Coaches and running store employees have long espoused the benefits of alternating multiple pairs of running shoes to keep you healthy. Is it really beneficial or just an old runners' tale?
The results of two studies, one published in British Journal of Sports Medicine and the other in Scandinavian Journal of Medicine & Science in Sports, suggest that runners who train in more than one pair of shoes were indeed at a reduced risk for injury. The researchers suggest that the parallel use of more than one pair of running shoes varies the load applied to the musculoskeletal system, which can help protect runners from injury.
In another study presented in Monaco at the 2014 International Olympic Committee World Conference on Prevention of Injury & Illness in Sport, researchers found that runners who had greater variability in their foot strike—greater stride-to-stride differences in variables such as ground contact time and flight time—were less likely to be injured.
While variability in your foot strike can be a characteristic of gait, it stands to reason that wearing different types of running shoes may also encourage it.
Research from the University of Cape Town revealed more on the premise. In the study, a group of uninjured male runners completed a number of time trials wearing four different running shoe models. Researchers gathered kinematic data using a six-camera motion analysis system and a force plate to examine ground reaction forces. From their findings, they concluded that "different running shoes affect running kinetics and kinematics at or before heel strike but not at mid-stance."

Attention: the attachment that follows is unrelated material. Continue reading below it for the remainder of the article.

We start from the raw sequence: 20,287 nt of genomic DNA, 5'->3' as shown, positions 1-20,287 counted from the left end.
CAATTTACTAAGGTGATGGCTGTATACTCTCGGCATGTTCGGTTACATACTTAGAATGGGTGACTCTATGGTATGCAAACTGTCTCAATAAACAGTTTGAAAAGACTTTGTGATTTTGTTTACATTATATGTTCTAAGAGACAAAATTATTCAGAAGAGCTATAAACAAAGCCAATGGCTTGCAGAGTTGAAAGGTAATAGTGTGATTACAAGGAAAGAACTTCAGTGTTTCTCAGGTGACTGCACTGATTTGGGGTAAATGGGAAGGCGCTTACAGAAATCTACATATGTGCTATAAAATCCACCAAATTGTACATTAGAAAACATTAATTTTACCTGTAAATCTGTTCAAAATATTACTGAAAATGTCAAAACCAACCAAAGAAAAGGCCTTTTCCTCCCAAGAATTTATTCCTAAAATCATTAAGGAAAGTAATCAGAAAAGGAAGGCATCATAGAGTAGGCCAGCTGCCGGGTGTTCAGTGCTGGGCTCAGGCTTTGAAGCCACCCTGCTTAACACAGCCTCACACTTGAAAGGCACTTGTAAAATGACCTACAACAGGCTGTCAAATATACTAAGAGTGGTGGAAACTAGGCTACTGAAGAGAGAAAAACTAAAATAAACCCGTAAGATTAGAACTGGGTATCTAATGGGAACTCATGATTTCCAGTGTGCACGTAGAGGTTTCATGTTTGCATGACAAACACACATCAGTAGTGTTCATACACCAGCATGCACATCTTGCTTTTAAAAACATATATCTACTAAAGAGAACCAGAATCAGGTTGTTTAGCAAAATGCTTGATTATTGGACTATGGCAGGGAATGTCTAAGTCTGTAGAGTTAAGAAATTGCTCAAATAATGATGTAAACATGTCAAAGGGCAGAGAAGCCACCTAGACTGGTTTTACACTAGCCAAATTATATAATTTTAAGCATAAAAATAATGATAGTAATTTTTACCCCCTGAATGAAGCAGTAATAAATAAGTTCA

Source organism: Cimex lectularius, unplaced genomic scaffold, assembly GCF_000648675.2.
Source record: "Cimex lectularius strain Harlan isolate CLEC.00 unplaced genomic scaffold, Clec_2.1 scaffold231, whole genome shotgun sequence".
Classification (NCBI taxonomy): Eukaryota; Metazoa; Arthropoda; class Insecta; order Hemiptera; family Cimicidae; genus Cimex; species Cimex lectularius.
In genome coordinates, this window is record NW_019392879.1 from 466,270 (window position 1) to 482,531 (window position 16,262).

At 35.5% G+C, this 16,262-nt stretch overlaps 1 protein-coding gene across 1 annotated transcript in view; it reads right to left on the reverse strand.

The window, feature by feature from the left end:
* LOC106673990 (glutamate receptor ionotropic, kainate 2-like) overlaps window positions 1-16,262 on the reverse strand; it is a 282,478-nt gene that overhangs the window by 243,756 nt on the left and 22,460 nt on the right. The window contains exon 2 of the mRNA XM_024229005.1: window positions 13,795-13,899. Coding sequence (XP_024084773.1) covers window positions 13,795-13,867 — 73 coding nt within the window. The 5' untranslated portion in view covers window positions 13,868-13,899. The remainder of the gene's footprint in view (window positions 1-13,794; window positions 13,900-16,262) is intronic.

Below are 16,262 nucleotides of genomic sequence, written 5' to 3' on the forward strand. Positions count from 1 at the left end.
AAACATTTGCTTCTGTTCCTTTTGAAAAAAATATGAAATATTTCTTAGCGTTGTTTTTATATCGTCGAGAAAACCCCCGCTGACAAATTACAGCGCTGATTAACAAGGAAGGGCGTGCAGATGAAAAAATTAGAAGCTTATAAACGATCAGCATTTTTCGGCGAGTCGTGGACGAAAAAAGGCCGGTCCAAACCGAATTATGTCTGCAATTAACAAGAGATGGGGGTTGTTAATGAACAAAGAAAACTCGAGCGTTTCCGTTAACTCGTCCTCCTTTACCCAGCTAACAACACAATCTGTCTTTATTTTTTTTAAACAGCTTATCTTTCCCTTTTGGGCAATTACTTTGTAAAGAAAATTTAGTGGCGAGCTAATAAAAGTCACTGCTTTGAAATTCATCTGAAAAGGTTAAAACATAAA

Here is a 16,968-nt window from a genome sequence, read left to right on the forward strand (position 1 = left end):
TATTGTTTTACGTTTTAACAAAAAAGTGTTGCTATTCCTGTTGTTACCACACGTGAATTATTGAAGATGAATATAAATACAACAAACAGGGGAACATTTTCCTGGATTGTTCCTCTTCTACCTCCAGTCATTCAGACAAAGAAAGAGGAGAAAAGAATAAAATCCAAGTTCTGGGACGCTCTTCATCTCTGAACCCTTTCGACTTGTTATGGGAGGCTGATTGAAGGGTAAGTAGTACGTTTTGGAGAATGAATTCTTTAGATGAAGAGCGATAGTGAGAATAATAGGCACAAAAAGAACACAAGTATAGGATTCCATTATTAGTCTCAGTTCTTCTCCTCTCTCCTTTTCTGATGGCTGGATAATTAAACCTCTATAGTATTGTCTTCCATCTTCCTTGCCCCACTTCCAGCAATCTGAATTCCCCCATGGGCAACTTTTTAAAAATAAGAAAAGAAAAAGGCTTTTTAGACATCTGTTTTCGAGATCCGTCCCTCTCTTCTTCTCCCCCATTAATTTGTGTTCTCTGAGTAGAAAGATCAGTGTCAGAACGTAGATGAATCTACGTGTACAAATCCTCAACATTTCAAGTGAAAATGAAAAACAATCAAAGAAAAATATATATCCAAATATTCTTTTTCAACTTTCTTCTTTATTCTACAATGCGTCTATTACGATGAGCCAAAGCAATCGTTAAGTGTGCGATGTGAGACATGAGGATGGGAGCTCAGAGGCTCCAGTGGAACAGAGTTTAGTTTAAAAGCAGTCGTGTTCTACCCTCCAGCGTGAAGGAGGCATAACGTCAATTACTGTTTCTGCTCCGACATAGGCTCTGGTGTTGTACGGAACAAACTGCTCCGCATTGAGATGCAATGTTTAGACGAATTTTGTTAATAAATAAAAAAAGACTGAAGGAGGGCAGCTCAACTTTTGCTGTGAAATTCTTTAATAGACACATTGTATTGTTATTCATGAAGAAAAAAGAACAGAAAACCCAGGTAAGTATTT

What this means is that different shoes affect things like the dynamics of your knee and ankle, as well as the flexion of your foot. While this may sound insignificant, when you consider that you take around 1,000 steps each mile, it begins to make sense why some variation in foot strike may provide some benefit in lessening injury risk.
"The advantage of wearing different models of shoes with different levels of support is that each shoe affects your biomechanics differently and these subtle changes encourage muscles to work differently in the various shoes—perhaps firing a little earlier or later or contracting a little more or less," says Janet Hamilton, an exercise physiologist and coach in Georgia.